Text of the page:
Lockdown has been hard. I've been a royal pain in the rear to be around, I'm sure.
We're social creatures after all but one phrase that keeps coming up during these "How's lockdown been?" discussions is:
"Well, it's good to be busy, isn't it."
It really is, we aren't here to stagnate! We're here to progress as individuals, collectives and as a species.
But as a podcaster, there's a huge difference between being busy and actually progressing. The trouble is, most of us don't see it until it's too late...
Hitting podcasting burn out and then realising what you've been doing wrong
I stopped producing an interview show for founders in early 2016 after 150 episodes.
I was bored of it, frankly. I was working on my Podcast Websites business with Kieran and the EOFire team who we were originally affiliated with on that business and my podcast, whilst fun, was giving my guests a platform for their opinions rather than for me and my ever-growing thoughts about the podcasting industry and my willingness and desire to help podcasters.
But it felt great to produce it. I was busy on it and enjoying it.
The business, though, didn't benefit from my interview show other than enabling me to be a podcaster (which I'd been for years at that point, and that I'd still be even if I didn't work in the industry).
I could pat myself on the back every week and enjoy the highs and buzz of coming down from a great interview but what I couldn't do was reliably grow my podcast.
There was an inherent problem with being so busy on my podcast: I was busy producing, not progressing.
As a hobby podcaster, I should add, being busy and progressing are often one and the same. Many podcasters podcast because they want to enjoy podcasting, talk about something they love with people they love talking to and that's it - nothing else - and you know what, that's completely fine - many of the best podcasts have no illusions of grandeur or giving the host "financial freedom" so they can create courses on how to achieve "financial freedom" (why do they do that if they have "financial freedom? Surely they don't need the money, right?! Anyway... I digress).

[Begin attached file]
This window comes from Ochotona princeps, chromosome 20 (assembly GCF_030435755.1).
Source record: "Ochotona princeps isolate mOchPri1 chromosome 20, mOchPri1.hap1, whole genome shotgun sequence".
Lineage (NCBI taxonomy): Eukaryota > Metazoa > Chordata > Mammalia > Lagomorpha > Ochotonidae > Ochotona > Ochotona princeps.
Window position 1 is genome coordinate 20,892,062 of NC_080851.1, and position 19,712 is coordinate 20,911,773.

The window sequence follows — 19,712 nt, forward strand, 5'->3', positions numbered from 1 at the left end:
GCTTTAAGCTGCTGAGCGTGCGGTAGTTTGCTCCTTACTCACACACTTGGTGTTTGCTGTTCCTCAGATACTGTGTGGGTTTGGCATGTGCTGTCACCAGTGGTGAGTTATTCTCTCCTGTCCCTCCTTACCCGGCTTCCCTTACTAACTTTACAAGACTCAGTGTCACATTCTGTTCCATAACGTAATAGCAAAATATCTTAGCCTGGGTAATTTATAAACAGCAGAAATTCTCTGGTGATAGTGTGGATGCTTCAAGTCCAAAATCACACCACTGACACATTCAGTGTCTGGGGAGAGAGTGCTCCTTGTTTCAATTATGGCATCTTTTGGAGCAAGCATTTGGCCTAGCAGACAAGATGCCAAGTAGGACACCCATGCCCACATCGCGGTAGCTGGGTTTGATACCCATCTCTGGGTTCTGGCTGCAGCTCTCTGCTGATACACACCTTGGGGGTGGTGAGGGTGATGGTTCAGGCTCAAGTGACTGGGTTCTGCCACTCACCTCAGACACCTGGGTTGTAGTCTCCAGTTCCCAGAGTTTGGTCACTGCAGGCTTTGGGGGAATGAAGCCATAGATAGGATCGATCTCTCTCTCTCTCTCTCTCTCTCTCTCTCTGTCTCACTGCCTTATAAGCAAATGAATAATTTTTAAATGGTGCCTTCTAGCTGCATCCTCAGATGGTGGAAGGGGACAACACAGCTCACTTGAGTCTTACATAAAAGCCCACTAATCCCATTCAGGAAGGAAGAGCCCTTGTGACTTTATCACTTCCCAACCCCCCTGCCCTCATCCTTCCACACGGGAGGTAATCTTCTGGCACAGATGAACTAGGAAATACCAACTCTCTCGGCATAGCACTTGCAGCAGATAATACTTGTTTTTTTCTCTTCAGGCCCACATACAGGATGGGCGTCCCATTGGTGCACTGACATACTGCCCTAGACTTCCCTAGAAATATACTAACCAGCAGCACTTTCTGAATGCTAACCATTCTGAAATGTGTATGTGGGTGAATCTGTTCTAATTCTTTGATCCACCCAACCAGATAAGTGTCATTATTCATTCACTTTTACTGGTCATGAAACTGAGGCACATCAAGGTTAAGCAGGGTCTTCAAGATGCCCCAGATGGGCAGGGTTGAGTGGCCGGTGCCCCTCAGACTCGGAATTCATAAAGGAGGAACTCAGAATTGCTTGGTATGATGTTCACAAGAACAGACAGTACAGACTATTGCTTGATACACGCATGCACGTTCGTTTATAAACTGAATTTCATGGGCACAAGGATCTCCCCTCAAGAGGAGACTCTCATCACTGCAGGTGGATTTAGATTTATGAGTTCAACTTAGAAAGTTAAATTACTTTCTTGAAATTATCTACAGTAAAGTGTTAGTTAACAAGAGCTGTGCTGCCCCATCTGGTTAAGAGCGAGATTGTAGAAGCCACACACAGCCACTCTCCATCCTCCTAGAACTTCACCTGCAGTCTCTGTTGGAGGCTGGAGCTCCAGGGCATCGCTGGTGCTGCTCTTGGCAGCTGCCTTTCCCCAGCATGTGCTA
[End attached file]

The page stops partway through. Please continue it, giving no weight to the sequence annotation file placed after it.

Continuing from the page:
The problem though, is that a lot of podcasters are told that creating a podcast will "10x your authority" or "Give you instant expert status" (add other LinkedIn crap here at your will...) and they believe that to be true on the basis of just turning up.
So when it doesn't happen, when their numbers are "low", they blame podcasting (the medium) not thinking for a second that their focus is wrong.
What then happens is that they double down on production, feel great about it for three months but then find themselves back in the same position.
They're busier than ever before but are now seeing the diminishing returns that I've spoken about in various podcast episodes before and thus, the perpetual cycle continues and eventually leads to "podfading" (aka. stopping their podcast).
Choose progress over production
Producing your podcast is a given.
You have to do it in order to podcast. But production isn't something that you can continually lean on as a badge of honour as a podcaster, it's something you're expected to do as part of the committed dedication to your audience that you signed up for when you started podcasting.
In my view, expecting someone to applaud you for being so busy producing your podcast is like expecting applause for turning up at the job you chose, to do the job you actually do every day.
It's the baseline.
Now, I'm not taking anything away from how much time and dedication goes into production - it's admirable, should be respected and should be understood as being a tough thing to stay on top of.
Rather, I'm suggesting that as podcasters we should get off the ego train a bit (including myself here, don't get upset) so that we can clearly see why we...